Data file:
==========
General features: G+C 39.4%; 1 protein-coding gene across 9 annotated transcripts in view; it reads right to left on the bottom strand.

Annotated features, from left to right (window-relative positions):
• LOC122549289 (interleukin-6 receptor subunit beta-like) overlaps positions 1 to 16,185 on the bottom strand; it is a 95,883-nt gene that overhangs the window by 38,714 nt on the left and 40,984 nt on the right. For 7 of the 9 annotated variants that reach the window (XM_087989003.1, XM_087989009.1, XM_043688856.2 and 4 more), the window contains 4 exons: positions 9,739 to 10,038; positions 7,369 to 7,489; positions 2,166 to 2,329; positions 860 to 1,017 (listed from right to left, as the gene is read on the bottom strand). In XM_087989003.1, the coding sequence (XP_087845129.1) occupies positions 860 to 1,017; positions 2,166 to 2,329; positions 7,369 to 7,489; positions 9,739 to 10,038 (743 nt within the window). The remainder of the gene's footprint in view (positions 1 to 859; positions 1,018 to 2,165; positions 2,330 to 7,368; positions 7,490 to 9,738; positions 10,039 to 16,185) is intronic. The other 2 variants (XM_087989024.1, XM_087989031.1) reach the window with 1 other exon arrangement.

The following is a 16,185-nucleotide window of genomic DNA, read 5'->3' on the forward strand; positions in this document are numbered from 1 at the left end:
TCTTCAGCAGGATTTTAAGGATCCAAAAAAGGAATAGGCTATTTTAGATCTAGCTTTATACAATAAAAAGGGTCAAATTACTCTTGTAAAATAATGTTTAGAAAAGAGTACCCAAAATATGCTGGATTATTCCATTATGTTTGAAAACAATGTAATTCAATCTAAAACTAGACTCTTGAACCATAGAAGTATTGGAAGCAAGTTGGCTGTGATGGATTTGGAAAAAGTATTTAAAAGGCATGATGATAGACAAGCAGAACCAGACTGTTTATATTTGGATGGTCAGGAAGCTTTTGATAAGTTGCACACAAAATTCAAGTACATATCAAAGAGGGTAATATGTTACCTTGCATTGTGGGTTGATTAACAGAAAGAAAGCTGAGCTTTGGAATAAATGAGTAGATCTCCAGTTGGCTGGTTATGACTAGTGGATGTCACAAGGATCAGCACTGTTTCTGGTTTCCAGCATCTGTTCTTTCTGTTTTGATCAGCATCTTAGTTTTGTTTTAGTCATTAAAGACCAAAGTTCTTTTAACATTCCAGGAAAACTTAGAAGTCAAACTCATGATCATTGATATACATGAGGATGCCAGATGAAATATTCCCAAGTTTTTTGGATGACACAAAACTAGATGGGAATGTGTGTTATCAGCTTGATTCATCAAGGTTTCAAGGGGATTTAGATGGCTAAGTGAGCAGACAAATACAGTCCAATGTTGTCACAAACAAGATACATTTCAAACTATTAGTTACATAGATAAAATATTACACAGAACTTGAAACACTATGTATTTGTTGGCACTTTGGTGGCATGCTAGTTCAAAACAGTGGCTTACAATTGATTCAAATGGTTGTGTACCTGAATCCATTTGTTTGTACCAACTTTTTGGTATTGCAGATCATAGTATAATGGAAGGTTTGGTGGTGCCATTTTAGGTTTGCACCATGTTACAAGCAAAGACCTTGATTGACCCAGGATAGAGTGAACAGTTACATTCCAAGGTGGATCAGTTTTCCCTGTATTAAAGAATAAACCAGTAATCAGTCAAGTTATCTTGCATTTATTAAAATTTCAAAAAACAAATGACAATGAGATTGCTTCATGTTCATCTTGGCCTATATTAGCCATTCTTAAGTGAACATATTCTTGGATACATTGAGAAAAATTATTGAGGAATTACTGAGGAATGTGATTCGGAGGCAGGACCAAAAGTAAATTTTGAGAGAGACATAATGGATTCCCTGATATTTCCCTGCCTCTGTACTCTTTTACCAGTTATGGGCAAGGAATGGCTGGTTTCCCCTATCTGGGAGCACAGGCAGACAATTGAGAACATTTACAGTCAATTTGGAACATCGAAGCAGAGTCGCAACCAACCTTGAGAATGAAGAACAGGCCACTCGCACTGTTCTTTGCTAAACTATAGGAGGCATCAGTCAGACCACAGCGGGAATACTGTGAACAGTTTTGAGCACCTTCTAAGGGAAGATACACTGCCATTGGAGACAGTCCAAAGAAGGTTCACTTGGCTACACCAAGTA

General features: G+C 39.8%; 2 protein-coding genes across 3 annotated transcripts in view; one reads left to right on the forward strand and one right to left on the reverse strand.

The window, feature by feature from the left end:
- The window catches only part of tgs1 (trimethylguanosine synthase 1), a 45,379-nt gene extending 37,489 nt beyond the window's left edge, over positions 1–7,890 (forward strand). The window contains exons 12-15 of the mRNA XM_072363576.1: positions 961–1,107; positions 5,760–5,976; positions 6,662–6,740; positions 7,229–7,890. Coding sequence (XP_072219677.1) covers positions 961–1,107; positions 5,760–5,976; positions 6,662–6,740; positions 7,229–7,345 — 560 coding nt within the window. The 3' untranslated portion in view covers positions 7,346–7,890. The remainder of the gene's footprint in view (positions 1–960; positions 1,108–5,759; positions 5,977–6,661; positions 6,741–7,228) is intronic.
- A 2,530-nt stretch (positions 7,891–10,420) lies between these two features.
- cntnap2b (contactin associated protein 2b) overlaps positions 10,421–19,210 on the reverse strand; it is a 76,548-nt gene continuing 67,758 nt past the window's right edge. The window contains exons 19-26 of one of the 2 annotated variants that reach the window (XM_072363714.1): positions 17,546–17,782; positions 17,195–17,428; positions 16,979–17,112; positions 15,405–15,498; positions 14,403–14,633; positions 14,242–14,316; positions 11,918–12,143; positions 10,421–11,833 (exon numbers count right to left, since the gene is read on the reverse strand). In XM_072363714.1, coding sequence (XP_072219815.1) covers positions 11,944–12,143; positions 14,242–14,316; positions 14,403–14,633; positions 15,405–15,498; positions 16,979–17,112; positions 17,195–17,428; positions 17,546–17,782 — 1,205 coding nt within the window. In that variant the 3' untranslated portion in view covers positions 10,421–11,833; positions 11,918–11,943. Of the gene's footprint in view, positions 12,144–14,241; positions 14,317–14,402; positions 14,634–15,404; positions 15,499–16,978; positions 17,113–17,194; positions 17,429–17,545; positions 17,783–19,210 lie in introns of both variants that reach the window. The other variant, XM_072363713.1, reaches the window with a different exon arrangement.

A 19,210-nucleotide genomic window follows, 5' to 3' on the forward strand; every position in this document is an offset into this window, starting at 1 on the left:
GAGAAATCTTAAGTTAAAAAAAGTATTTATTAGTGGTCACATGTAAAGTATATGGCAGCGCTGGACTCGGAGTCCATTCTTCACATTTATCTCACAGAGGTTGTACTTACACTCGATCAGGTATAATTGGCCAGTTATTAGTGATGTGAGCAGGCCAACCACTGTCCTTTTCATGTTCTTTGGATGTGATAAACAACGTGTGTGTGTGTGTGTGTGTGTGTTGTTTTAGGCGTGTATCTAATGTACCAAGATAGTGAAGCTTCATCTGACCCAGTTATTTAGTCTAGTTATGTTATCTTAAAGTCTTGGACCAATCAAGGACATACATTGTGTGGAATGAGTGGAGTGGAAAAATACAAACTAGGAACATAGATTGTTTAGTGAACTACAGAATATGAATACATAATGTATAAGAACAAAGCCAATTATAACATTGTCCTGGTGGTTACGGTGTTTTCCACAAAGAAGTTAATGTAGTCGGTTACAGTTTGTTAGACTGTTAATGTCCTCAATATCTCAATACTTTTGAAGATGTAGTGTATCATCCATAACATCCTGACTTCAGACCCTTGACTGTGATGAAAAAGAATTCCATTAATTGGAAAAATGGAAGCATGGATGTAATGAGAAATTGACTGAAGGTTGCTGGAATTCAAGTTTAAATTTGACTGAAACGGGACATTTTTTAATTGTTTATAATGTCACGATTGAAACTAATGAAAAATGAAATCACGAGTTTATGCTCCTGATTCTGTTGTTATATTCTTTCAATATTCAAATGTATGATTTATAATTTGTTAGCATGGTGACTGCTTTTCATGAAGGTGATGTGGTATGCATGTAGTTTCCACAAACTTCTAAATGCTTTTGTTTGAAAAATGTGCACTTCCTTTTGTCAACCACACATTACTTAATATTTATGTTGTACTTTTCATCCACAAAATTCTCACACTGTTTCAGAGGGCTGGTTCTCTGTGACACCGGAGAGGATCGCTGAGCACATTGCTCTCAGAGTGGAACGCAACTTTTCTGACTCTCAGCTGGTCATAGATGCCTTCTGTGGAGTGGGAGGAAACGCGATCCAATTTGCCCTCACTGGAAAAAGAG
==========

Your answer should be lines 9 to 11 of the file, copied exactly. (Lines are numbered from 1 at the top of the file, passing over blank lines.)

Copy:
- A 2,530-nt stretch (positions 7,891–10,420) lies between these two features.
- cntnap2b (contactin associated protein 2b) overlaps positions 10,421–19,210 on the reverse strand; it is a 76,548-nt gene continuing 67,758 nt past the window's right edge. The window contains exons 19-26 of one of the 2 annotated variants that reach the window (XM_072363714.1): positions 17,546–17,782; positions 17,195–17,428; positions 16,979–17,112; positions 15,405–15,498; positions 14,403–14,633; positions 14,242–14,316; positions 11,918–12,143; positions 10,421–11,833 (exon numbers count right to left, since the gene is read on the reverse strand). In XM_072363714.1, coding sequence (XP_072219815.1) covers positions 11,944–12,143; positions 14,242–14,316; positions 14,403–14,633; positions 15,405–15,498; positions 16,979–17,112; positions 17,195–17,428; positions 17,546–17,782 — 1,205 coding nt within the window. In that variant the 3' untranslated portion in view covers positions 10,421–11,833; positions 11,918–11,943. Of the gene's footprint in view, positions 12,144–14,241; positions 14,317–14,402; positions 14,634–15,404; positions 15,499–16,978; positions 17,113–17,194; positions 17,429–17,545; positions 17,783–19,210 lie in introns of both variants that reach the window. The other variant, XM_072363713.1, reaches the window with a different exon arrangement.

A 19,210-nucleotide genomic window follows, 5' to 3' on the forward strand; every position in this document is an offset into this window, starting at 1 on the left: